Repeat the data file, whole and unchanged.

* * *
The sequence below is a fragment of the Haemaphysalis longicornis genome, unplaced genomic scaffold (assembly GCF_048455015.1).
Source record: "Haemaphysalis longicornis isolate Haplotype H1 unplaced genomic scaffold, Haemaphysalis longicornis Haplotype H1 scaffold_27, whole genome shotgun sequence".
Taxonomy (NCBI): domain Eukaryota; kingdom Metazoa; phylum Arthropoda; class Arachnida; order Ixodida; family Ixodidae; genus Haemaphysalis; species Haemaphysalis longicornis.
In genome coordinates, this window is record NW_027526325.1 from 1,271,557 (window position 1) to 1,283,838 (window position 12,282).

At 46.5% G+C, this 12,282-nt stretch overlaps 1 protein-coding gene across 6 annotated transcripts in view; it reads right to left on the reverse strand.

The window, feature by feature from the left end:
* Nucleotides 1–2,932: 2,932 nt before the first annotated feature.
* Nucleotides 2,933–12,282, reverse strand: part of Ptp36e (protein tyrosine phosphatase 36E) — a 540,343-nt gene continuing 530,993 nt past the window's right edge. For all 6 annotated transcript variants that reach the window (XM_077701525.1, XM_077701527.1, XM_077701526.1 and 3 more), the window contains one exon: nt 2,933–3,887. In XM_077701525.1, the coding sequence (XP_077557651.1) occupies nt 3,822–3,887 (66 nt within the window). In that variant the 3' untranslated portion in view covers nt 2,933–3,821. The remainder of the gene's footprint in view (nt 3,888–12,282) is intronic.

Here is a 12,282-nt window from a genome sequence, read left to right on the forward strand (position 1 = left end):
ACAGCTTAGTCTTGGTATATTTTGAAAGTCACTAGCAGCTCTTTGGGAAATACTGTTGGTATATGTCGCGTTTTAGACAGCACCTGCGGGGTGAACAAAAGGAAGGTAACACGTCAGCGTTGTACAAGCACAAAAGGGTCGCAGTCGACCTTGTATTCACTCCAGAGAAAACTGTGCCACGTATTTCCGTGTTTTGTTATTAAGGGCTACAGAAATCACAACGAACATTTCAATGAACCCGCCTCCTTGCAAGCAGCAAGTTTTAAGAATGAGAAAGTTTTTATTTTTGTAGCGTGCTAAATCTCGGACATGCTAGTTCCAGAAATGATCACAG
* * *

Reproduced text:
The sequence below is a fragment of the Haemaphysalis longicornis genome, unplaced genomic scaffold (assembly GCF_048455015.1).
Source record: "Haemaphysalis longicornis isolate Haplotype H1 unplaced genomic scaffold, Haemaphysalis longicornis Haplotype H1 scaffold_27, whole genome shotgun sequence".
Taxonomy (NCBI): domain Eukaryota; kingdom Metazoa; phylum Arthropoda; class Arachnida; order Ixodida; family Ixodidae; genus Haemaphysalis; species Haemaphysalis longicornis.
In genome coordinates, this window is record NW_027526325.1 from 1,271,557 (window position 1) to 1,283,838 (window position 12,282).

At 46.5% G+C, this 12,282-nt stretch overlaps 1 protein-coding gene across 6 annotated transcripts in view; it reads right to left on the reverse strand.

The window, feature by feature from the left end:
* Nucleotides 1–2,932: 2,932 nt before the first annotated feature.
* Nucleotides 2,933–12,282, reverse strand: part of Ptp36e (protein tyrosine phosphatase 36E) — a 540,343-nt gene continuing 530,993 nt past the window's right edge. For all 6 annotated transcript variants that reach the window (XM_077701525.1, XM_077701527.1, XM_077701526.1 and 3 more), the window contains one exon: nt 2,933–3,887. In XM_077701525.1, the coding sequence (XP_077557651.1) occupies nt 3,822–3,887 (66 nt within the window). In that variant the 3' untranslated portion in view covers nt 2,933–3,821. The remainder of the gene's footprint in view (nt 3,888–12,282) is intronic.

Here is a 12,282-nt window from a genome sequence, read left to right on the forward strand (position 1 = left end):
ACAGCTTAGTCTTGGTATATTTTGAAAGTCACTAGCAGCTCTTTGGGAAATACTGTTGGTATATGTCGCGTTTTAGACAGCACCTGCGGGGTGAACAAAAGGAAGGTAACACGTCAGCGTTGTACAAGCACAAAAGGGTCGCAGTCGACCTTGTATTCACTCCAGAGAAAACTGTGCCACGTATTTCCGTGTTTTGTTATTAAGGGCTACAGAAATCACAACGAACATTTCAATGAACCCGCCTCCTTGCAAGCAGCAAGTTTTAAGAATGAGAAAGTTTTTATTTTTGTAGCGTGCTAAATCTCGGACATGCTAGTTCCAGAAATGATCACAG